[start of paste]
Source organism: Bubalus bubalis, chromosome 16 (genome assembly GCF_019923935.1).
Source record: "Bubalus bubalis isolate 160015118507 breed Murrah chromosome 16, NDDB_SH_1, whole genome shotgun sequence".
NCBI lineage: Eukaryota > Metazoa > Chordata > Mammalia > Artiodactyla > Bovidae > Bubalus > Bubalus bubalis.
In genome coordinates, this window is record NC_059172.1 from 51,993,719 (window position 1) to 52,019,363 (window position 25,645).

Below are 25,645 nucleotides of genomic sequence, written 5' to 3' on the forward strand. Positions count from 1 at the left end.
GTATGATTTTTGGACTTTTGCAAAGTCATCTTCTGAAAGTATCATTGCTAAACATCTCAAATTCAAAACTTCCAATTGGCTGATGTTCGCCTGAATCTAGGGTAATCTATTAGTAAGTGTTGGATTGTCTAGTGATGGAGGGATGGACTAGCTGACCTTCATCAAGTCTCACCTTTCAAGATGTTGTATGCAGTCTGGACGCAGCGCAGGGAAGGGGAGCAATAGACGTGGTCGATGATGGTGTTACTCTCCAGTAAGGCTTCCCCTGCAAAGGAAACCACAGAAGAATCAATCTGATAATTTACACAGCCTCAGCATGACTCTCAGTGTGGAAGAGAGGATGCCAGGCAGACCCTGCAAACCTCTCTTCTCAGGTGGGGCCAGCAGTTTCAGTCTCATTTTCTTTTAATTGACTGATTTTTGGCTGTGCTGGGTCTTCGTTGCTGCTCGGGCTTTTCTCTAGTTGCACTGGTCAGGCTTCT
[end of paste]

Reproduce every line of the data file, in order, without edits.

Source organism: Bubalus bubalis, chromosome 16 (genome assembly GCF_019923935.1).
Source record: "Bubalus bubalis isolate 160015118507 breed Murrah chromosome 16, NDDB_SH_1, whole genome shotgun sequence".
NCBI lineage: Eukaryota > Metazoa > Chordata > Mammalia > Artiodactyla > Bovidae > Bubalus > Bubalus bubalis.
In genome coordinates, this window is record NC_059172.1 from 51,993,719 (window position 1) to 52,019,363 (window position 25,645).

Below are 25,645 nucleotides of genomic sequence, written 5' to 3' on the forward strand. Positions count from 1 at the left end.
GTATGATTTTTGGACTTTTGCAAAGTCATCTTCTGAAAGTATCATTGCTAAACATCTCAAATTCAAAACTTCCAATTGGCTGATGTTCGCCTGAATCTAGGGTAATCTATTAGTAAGTGTTGGATTGTCTAGTGATGGAGGGATGGACTAGCTGACCTTCATCAAGTCTCACCTTTCAAGATGTTGTATGCAGTCTGGACGCAGCGCAGGGAAGGGGAGCAATAGACGTGGTCGATGATGGTGTTACTCTCCAGTAAGGCTTCCCCTGCAAAGGAAACCACAGAAGAATCAATCTGATAATTTACACAGCCTCAGCATGACTCTCAGTGTGGAAGAGAGGATGCCAGGCAGACCCTGCAAACCTCTCTTCTCAGGTGGGGCCAGCAGTTTCAGTCTCATTTTCTTTTAATTGACTGATTTTTGGCTGTGCTGGGTCTTCGTTGCTGCTCGGGCTTTTCTCTAGTTGCACTGGTCAGGCTTCT